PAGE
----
Among the reforms are changes to address qualifying longevity annuity contracts, also known as QLACs (opens in new tab). These are deferred annuities funded by money from qualified retirement accounts. QLACs were created through regulations issued by the Treasury Department in 2014. A big advantage of QLACs is that the money used to fund the annuity doesn’t count when determining required minimum distributions and the income can be delayed until age 85. However, because of limitations in the law, the regulations restricted QLAC owners to investing only the lesser of $135,000 or 25% their retirement account balance in a QLACs.
The SECURE Act 2.0, which still needs Senate approval, would repeal the 25% limit, which Congress views as an impediment to the growth of QLACs.
Another reform in the new law would allow annuity administrators to invest in exchange-traded funds (opens in new tab).
Although ETFs are widely available through retirement plans and IRAs, Treasury regulations currently restrict their use in variable annuities. The new law directs the Treasury Department to update its regulations to allow ETFs to be offered in annuities.
Updated by Kiplinger staff on May 4, 2022.
Retirement-income expert Ken Nuss is the founder and CEO of AnnuityAdvantage, a leading online provider of fixed-rate, fixed-indexed and immediate-income annuities. Interest rates from dozens of insurers are constantly updated on its website. He launched the AnnuityAdvantage website in 1999 to help people looking for their best options in principal-protected annuities. More information is available from the Medford, Oregon, based company at https://www.annuityadvantage.com (opens in new tab) or (800) 239-0356.
Don’t Poke the Bear! How to Respond to Angry Customers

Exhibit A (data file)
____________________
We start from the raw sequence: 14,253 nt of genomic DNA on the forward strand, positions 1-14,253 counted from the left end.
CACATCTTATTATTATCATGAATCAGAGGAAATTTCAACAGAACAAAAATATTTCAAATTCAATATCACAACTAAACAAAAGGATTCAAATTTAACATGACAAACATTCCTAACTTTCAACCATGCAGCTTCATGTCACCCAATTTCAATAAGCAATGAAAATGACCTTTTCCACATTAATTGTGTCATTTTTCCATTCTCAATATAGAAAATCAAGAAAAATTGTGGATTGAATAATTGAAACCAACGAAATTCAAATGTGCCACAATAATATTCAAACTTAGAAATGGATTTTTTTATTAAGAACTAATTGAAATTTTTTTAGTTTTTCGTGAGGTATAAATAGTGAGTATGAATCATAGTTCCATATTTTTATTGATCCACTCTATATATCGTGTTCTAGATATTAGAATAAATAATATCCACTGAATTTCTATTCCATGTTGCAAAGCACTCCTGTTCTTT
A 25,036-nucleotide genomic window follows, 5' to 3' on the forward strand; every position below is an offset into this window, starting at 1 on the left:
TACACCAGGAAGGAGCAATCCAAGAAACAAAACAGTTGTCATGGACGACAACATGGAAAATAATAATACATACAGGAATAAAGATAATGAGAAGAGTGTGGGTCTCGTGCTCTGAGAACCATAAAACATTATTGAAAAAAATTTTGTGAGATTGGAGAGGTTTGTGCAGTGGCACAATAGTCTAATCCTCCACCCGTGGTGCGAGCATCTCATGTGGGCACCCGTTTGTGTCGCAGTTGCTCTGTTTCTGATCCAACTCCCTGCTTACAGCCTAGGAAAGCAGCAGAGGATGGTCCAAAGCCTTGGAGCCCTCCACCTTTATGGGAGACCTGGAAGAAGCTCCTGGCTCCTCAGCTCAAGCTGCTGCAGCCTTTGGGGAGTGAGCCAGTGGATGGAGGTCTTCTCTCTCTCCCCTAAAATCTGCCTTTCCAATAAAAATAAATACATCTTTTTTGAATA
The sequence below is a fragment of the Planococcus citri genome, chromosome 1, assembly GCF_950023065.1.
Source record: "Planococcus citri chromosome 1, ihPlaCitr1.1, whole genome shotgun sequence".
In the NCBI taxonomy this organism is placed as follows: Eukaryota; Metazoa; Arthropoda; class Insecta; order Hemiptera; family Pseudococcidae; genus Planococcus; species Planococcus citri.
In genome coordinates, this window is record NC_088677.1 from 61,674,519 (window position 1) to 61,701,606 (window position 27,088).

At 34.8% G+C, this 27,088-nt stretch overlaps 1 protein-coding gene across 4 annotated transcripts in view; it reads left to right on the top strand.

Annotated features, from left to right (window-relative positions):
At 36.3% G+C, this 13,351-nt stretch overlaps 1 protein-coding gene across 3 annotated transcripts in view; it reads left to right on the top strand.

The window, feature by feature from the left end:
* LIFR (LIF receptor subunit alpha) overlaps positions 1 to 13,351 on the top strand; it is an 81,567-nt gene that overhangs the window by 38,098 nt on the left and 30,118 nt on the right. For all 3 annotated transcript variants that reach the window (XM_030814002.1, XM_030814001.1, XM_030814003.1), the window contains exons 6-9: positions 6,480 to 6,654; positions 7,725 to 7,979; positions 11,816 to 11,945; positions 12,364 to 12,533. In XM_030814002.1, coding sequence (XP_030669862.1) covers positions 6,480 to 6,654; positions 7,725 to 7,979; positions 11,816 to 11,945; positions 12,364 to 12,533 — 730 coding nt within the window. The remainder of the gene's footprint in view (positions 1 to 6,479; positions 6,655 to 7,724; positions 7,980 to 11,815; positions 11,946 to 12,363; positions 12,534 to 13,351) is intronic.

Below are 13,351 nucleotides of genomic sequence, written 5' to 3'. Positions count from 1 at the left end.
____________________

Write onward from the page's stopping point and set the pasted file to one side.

Arguing, doubling down and refusing to negotiate could make matters worse, so it’s best to aim for a win-win solution. And if that doesn’t work…
By H. Dennis Beaver, Esq. • Published
Stock Market Today: Stocks Stabilize After Jobs Report Jolt
The November jobs report blew past expectations, sending the markets sharply lower at the open.
By Karee Venema • Published
Doing Your Retirement Income Planning in the Right Order Matters
A strong retirement income strategy considers many factors, including the retiree’s unique financial resources and needs. How and when you tackle them is critical.
By Jerry Golden, Investment Adviser Representative • Published
2 Ways Retirees Can Defuse a Tax Bomb (It’s Not Too Late!)
If you’re retired and find yourself sitting on a “tax bomb,” you may think there’s nothing you can do. But two strategies could seriously reduce your taxes in retirement.
By David McClellan • Published
Short-Term Investments to Protect Against Inflation and Market Volatility
Rates on Series I savings bonds, T-bills and fixed annuities are all above historical averages and could serve investors well during turbulent times like these.
By Bradley Rosen • Published
What’s the Difference Between Average and Actual Rate of Return?
An average rate of return can mask losses over time, so what investors really want to keep an eye on is the actual rate of return.
By Carlos Dias Jr., Wealth Adviser • Published
Can You Build a Retirement Income Plan With Both Risk and Reliability?
Two strategies for making retirement savings last — probability-based income planning and guaranteed income planning — can help ensure you have what you need in your golden years, but which is right for you?
By Scott M. Dougan, RFC, Investment Adviser • Published
10 Common Investing Mistakes That Can Easily Be Avoided
Some of these missteps might be a given when you’re starting out. A financial adviser offers tips on how to stay on track for years to come.
By Vincent Birardi, CFP®, AIF®, MBA • Published
I'm a New Widow. Who Are the Experts I Should Consult?
A support network of experts who can help a new widow can be just as important as your personal support network at such a difficult time.
By Stacy Francis, CFP®, CDFA®, CES™ • Published
Is Your Money Really Working for You? A Math Lesson in Rates of Return
Getting a high average rate of return does not necessarily equate to actual money in our pocket. A personal finance expert explains why math doesn’t equal money.
By Kyle Winkfield • Published